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Family Law Myths No.6: Divorcing on Adultery

A short post today. No, you cannot divorce your spouse based on your own adultery. Why? Well, there is currently one ground for divorce in England and Wales and that is the irretrievable breakdown of the marriage. You can rely on one of five facts in support of this and the adultery fact is specifically worded to include two elements: 1) your spouse has committed adultery; and 2) you find it intolerable to live with them. This doesn’t leave scope for you to petition on the basis of your own adultery because you can’t say that your spouse finds it intolerable to live with you.

And as that was a nice easy answer, I will throw in a second one today. No, you also can’t petition on the basis of your spouse’s adultery from 10, 20 years ago, unless you only just found out about it. Because the test requires the petitioner to find it intolerable to live with their spouse, it would consider a cohabitation period of 6 months or more following learning of the adultery to be evidence that the intolerability element does not exist.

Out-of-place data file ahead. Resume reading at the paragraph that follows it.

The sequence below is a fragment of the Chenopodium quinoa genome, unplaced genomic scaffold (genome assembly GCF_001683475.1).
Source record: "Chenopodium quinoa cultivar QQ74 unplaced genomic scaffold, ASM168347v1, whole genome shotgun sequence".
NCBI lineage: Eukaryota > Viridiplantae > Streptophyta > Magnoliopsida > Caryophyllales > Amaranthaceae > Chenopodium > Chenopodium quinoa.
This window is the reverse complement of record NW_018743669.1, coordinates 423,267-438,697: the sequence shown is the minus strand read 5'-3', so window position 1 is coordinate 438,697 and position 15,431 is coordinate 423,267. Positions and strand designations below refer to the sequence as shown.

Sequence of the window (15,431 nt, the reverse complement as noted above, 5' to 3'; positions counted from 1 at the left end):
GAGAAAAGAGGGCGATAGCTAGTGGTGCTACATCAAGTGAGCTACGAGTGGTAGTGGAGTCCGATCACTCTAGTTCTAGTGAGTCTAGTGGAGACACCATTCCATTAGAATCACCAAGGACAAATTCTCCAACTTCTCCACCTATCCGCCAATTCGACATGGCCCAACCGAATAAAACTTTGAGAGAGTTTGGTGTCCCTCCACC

As many of you will have heard, the Divorce, Dissolution and Separation Act 2020 recently received royal assent, passing it into law. The Act removes the need to allege fault when applying for a divorce and also the respondent’s ability to contest the divorce. The Act comes after many years of campaigning but is not due to come into force until Autumn 2021 – so watch this space…

For more information on the issues raised in this blog please do not hesitate to contact one of the team at Rayden Solicitors.

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